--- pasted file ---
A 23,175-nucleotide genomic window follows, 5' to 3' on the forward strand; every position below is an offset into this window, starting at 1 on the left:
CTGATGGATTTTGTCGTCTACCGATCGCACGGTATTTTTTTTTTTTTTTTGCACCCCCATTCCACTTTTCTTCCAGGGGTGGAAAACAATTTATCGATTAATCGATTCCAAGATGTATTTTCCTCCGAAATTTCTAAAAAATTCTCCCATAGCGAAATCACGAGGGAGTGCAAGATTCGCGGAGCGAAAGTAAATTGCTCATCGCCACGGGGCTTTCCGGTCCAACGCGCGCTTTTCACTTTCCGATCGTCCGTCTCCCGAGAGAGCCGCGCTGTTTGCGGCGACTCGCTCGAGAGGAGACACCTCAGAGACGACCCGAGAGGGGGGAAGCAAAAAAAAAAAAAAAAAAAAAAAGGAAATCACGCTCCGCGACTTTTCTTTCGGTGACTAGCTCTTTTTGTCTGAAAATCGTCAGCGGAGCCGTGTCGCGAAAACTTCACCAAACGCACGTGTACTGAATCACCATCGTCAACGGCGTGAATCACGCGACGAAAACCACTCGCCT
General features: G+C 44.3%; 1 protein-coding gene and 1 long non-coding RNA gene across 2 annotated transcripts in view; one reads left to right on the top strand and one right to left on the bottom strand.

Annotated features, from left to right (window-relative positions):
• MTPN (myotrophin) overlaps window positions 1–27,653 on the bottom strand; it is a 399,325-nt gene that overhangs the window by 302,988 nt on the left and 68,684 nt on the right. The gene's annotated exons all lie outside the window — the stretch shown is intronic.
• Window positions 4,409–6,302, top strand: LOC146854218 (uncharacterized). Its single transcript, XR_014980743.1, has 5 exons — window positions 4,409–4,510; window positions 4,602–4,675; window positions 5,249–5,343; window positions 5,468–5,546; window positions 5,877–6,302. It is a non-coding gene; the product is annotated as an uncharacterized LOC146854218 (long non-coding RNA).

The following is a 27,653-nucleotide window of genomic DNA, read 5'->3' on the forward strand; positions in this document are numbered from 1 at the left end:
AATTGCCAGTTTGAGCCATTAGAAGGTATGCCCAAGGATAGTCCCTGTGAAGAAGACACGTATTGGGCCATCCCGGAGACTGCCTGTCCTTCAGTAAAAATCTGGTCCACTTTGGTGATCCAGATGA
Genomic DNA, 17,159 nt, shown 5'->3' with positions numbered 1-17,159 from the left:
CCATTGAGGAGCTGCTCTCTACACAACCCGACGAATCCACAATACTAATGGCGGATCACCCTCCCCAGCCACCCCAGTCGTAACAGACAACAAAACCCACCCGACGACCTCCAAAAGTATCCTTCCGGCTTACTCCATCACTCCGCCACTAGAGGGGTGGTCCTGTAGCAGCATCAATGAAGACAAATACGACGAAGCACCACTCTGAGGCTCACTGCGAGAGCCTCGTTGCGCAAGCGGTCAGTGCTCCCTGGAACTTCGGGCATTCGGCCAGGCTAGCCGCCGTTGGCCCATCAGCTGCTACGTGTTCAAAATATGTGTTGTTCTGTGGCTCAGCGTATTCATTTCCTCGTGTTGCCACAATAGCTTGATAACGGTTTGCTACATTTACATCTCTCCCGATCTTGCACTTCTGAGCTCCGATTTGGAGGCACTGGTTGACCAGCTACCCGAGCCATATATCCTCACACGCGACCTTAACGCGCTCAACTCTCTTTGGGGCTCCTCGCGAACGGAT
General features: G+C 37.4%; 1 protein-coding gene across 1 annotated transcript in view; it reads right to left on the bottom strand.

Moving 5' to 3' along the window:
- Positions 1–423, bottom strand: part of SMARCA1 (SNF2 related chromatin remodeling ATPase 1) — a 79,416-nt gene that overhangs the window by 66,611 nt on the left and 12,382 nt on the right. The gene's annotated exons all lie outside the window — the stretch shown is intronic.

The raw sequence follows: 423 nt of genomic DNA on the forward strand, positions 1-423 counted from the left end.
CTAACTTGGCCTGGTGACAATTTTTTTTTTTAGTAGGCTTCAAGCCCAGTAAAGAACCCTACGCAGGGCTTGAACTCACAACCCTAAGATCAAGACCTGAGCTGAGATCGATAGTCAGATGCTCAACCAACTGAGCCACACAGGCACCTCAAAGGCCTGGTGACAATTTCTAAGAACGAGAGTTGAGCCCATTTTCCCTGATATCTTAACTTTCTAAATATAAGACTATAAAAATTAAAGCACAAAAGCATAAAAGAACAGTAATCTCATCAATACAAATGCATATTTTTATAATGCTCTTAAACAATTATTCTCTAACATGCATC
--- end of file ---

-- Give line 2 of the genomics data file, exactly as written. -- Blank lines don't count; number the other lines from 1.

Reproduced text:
CTGATGGATTTTGTCGTCTACCGATCGCACGGTATTTTTTTTTTTTTTTTGCACCCCCATTCCACTTTTCTTCCAGGGGTGGAAAACAATTTATCGATTAATCGATTCCAAGATGTATTTTCCTCCGAAATTTCTAAAAAATTCTCCCATAGCGAAATCACGAGGGAGTGCAAGATTCGCGGAGCGAAAGTAAATTGCTCATCGCCACGGGGCTTTCCGGTCCAACGCGCGCTTTTCACTTTCCGATCGTCCGTCTCCCGAGAGAGCCGCGCTGTTTGCGGCGACTCGCTCGAGAGGAGACACCTCAGAGACGACCCGAGAGGGGGGAAGCAAAAAAAAAAAAAAAAAAAAAAAGGAAATCACGCTCCGCGACTTTTCTTTCGGTGACTAGCTCTTTTTGTCTGAAAATCGTCAGCGGAGCCGTGTCGCGAAAACTTCACCAAACGCACGTGTACTGAATCACCATCGTCAACGGCGTGAATCACGCGACGAAAACCACTCGCCT